Byrd Glacier is a major glacier in Antarctica; it drains an extensive area of the polar plateau and flows eastward between the Britannia Range and the Churchill Mountains to discharge into the Ross Ice Shelf. This image is from NASA's Terra satellite.
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Byrd Glacier, Antarctica

Byrd Glacier is a major glacier in Antarctica. About 135 kilometers (84 miles) long and 24 kilometers (15 miles) wide, it drains an extensive area of the polar plateau and flows eastward between the Britannia Range and the Churchill Mountains to discharge into the Ross Ice Shelf. This image was created with data from the Advanced Spaceborne Thermal Emission and Reflection Radiometer (ASTER) instrument on NASA's Terra satellite.

Using data from ASTER, along with data from other NASA satellites, the Japanese Advanced Land Observing Satellite and the French SPOT satellite, researchers at the universities of Maine and Washington recently discovered a year-long increase in the flow speed of the glacier due to sub-glacial floods and drainage of two large sub-glacial lakes. Scientists want to know more about the processes that control the speed of such glaciers. Should they happen at larger scales, they could cause sea level to rise more rapidly.

With its 14 spectral bands from the visible to the thermal infrared wavelength region and its high spatial resolution of 15 to 90 meters (about 50 to 300 feet), ASTER images Earth to map and monitor the changing surface of our planet.

ASTER is one of five Earth-observing instruments launched December 18, 1999, on NASA's Terra satellite. The instrument was built by Japan's Ministry of Economy, Trade and Industry. A joint U.S./Japan science team is responsible for validation and calibration of the instrument and the data products.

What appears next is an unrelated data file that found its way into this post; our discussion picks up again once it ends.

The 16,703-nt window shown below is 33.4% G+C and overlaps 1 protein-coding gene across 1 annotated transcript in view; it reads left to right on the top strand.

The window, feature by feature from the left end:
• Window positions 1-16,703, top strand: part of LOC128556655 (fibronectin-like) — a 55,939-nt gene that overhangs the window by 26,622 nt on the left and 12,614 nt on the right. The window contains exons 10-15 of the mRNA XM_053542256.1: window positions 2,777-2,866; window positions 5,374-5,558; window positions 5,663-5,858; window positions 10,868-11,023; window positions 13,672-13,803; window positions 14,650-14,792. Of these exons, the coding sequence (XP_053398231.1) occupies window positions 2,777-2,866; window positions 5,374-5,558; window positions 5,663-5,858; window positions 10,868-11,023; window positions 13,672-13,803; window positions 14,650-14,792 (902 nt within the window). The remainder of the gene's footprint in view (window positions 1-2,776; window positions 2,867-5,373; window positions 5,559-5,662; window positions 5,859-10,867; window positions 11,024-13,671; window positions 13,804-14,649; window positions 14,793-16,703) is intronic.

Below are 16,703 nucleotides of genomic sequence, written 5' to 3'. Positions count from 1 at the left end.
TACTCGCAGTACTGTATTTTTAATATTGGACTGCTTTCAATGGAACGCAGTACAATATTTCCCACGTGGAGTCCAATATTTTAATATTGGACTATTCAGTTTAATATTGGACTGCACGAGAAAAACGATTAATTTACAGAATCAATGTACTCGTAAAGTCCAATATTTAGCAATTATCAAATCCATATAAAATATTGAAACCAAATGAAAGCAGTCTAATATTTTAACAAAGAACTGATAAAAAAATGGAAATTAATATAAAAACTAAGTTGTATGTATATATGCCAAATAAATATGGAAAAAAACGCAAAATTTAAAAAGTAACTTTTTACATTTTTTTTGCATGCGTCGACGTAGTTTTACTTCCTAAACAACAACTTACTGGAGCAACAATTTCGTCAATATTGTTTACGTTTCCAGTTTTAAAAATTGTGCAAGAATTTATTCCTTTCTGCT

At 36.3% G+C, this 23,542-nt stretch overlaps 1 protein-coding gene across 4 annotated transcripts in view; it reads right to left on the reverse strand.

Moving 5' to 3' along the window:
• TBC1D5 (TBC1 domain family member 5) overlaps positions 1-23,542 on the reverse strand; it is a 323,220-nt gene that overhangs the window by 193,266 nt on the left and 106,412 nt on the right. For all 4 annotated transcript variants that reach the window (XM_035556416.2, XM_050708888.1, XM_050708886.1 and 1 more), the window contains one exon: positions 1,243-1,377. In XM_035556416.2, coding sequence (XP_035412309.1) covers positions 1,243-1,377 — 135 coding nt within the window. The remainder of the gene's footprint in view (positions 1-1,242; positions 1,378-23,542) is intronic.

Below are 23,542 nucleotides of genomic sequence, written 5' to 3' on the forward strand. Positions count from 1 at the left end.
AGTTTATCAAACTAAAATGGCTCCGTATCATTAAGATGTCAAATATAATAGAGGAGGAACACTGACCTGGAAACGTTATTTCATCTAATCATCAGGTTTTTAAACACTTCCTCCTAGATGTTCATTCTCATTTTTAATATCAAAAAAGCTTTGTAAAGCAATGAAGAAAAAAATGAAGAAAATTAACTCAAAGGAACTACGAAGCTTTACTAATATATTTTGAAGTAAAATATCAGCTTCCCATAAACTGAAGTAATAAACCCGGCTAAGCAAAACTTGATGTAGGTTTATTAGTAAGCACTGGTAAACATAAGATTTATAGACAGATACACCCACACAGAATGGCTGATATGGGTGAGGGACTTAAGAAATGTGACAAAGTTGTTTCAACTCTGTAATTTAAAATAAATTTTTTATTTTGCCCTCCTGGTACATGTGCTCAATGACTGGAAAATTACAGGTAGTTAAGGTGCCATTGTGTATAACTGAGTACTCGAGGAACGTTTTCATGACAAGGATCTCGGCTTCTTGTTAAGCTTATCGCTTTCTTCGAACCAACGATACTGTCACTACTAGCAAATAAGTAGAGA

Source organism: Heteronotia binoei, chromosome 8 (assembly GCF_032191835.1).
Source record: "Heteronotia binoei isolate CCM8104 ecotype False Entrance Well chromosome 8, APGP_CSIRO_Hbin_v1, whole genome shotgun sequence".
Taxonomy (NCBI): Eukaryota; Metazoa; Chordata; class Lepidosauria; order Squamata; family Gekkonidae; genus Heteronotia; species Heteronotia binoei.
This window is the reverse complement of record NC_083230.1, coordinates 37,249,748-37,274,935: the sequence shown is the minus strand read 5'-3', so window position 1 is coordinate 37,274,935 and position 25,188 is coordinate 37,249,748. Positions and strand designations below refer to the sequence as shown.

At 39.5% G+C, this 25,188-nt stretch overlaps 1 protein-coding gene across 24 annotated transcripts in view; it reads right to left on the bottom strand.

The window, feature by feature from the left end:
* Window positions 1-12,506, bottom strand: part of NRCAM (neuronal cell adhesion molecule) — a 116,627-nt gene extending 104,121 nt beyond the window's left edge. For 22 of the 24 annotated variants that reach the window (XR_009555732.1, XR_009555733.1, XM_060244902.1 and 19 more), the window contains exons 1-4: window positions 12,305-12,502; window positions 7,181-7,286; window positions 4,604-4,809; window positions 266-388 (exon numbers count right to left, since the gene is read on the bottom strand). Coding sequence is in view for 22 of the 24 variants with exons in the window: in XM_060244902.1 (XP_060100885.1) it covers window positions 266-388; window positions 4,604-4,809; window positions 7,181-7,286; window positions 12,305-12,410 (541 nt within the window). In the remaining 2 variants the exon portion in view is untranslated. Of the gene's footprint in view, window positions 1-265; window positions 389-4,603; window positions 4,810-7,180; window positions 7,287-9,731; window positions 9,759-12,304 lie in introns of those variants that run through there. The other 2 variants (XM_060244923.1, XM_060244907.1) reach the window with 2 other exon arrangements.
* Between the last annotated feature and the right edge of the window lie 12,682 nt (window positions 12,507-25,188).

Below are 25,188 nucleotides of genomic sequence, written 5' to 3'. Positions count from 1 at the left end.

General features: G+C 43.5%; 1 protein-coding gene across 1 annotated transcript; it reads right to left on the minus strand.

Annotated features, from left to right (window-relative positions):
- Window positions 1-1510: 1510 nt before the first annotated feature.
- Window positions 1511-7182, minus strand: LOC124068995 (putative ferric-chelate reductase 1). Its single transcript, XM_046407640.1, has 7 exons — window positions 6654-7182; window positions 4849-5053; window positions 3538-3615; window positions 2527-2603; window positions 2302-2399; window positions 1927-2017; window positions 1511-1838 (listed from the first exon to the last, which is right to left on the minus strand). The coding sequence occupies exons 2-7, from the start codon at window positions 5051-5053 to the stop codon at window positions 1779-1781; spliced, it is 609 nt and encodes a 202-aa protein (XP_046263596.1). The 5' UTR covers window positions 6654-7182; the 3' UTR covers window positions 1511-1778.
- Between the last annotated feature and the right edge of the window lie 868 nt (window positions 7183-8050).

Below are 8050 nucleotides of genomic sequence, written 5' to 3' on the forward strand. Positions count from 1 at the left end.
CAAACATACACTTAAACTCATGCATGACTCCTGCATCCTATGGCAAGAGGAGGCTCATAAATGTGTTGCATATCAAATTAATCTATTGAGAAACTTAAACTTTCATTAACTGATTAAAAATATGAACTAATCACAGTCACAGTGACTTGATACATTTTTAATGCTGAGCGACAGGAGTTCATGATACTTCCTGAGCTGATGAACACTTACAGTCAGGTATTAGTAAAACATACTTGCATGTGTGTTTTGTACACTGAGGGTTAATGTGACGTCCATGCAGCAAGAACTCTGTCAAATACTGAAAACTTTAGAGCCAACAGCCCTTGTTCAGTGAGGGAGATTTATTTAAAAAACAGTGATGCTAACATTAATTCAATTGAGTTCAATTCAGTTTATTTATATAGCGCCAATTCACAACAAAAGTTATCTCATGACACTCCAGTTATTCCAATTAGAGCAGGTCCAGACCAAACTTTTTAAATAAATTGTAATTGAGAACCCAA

The broad spectral coverage and high spectral resolution of ASTER provides scientists in numerous disciplines with critical information for surface mapping and monitoring of dynamic conditions and temporal change. Example applications are: monitoring glacial advances and retreats; monitoring potentially active volcanoes; identifying crop stress; determining cloud morphology and physical properties; wetlands evaluation; thermal pollution monitoring; coral reef degradation; surface temperature mapping of soils and geology; and measuring surface heat balance.

The U.S. science team is located at NASA's Jet Propulsion Laboratory, Pasadena, Calif. The Terra mission is part of NASA's Science Mission Directorate.

More information about ASTER is available at http://asterweb.jpl.nasa.gov/.

Size: 40 by 80 kilometers (24.8 by 49.6 miles)
Location: 80.3 degrees South latitude, 159 degrees East longitude
Orientation: East at top
Image Data: ASTER Bands 3, 2, and 1
Original Data Resolution: 15 meters (49.2 feet)
Date Acquired: December 12, 2007

Image details

ID#:
PIA11419

Date added:
2008-11-17

Target:
Earth

Mission:
Earth Observing System (EOS)

Spacecraft:
Terra

Instruments:
Advanced Spaceborne Thermal Emission and Reflection Radiometer (ASTER)

Rating:



Views:
2,927

Full-Res TIFF:
PIA11419.tif (97.97 MB)

Full-Res JPG:
PIA11419.jpg (7.07 MB)

Image credit:
NASA/GSFC/METI/ERSDAC/JAROS, and U.S./Japan ASTER Science Team